Now, that phrase may look rather innocent (or inscrutable, depending on your take), but what it allows LSAC to do is say that certain element within questions fall under the "this is the way things typically work in the real world" defense for any given question. There are millions of examples one could cite, but here are a few:


    Supply and demand generally works so when demand rises, prices often do as well.

    Humans require air to live.

    One goal of a police force is to reduce crime.

    National governments often provide defense for the country.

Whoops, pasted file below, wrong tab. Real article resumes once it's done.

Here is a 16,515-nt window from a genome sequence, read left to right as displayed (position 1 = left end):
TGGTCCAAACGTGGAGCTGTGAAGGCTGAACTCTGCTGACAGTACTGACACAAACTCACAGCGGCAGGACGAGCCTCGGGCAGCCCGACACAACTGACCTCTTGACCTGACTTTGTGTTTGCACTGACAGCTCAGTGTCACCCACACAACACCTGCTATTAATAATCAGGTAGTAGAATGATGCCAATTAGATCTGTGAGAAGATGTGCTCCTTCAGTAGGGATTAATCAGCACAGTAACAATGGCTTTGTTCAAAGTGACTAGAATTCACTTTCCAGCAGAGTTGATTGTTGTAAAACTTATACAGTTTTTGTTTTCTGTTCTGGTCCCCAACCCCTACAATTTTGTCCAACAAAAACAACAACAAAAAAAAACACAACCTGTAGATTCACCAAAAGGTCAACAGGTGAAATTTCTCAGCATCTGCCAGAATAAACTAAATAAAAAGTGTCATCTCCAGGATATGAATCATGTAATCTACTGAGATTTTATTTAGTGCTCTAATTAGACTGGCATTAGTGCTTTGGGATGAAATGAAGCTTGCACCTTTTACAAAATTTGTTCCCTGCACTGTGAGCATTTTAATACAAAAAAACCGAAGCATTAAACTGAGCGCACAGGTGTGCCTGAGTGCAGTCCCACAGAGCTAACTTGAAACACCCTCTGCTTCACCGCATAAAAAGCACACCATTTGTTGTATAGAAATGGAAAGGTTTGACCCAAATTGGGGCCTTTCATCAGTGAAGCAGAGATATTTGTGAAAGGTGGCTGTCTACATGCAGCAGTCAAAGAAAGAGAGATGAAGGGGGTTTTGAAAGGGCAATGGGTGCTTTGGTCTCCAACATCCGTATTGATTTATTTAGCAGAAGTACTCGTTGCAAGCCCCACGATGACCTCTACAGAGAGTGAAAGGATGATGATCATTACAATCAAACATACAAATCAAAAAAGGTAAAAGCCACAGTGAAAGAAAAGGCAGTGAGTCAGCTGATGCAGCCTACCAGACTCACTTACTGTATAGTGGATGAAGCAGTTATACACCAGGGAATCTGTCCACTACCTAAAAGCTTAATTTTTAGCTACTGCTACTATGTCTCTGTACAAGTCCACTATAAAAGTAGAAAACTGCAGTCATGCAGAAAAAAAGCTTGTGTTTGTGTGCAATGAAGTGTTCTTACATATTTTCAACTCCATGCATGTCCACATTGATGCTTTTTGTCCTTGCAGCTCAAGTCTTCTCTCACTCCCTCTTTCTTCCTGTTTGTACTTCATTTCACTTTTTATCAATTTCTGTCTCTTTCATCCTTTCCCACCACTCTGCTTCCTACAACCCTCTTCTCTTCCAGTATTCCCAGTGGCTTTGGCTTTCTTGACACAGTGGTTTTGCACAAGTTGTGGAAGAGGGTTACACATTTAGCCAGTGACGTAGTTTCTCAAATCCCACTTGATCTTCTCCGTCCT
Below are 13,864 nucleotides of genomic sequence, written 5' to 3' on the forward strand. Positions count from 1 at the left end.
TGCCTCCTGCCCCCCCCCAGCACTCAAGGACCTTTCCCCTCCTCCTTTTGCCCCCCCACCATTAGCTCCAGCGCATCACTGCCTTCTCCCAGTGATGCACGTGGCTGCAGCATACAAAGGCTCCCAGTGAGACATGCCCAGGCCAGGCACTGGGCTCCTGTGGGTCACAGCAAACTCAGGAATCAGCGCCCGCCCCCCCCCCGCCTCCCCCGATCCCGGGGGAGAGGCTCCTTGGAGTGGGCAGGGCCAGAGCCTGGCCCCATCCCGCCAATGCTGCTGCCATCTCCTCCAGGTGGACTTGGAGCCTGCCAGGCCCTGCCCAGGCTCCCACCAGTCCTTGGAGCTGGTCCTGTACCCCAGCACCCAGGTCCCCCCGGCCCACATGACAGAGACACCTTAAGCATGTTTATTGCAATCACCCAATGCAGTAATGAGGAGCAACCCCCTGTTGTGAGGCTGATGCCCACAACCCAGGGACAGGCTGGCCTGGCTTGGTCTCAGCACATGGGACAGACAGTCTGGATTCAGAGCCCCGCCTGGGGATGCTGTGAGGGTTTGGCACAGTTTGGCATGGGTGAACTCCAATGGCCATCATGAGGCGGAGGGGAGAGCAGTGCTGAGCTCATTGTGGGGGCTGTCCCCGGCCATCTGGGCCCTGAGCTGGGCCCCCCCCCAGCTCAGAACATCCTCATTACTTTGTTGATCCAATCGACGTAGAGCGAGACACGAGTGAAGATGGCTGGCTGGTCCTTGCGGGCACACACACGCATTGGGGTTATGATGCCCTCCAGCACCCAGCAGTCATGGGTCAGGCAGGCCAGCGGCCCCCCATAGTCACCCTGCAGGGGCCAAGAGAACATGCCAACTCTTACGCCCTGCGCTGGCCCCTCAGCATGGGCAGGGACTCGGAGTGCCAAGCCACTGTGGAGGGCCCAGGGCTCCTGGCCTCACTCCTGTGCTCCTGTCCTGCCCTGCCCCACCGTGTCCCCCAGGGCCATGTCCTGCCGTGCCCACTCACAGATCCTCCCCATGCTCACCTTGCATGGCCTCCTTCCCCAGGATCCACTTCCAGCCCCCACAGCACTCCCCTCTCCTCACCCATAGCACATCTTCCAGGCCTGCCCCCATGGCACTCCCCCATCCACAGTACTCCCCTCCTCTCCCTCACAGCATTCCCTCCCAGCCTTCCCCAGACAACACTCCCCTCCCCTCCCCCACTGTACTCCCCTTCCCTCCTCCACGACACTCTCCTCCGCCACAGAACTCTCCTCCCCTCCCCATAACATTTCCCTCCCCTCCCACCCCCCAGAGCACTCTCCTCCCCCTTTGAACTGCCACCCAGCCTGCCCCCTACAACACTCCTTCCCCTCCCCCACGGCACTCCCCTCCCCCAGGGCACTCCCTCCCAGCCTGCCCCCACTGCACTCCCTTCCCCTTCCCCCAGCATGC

Cigarettes are unhealthy.

Now, the application of that idea to this problem comes from the sentence that states, "Most antidepressant drugs cause weight gain." In this case, LSAC will say that the population of people taking antidepressants is significant enough that some will indeed take those that cause weight gain (the presumption then, that people exist within that category). There's further justification for that belief in that the basic workings of the pharma industry would be thought to be known, and drug companies would not offer a majority of products in a category unless those products had users. In other words, LSAC would say this is a situation where you know people use those particular weigh-gain causing drugs, and to think otherwise is counter (or implausible) to what everyone expects about drugs like that.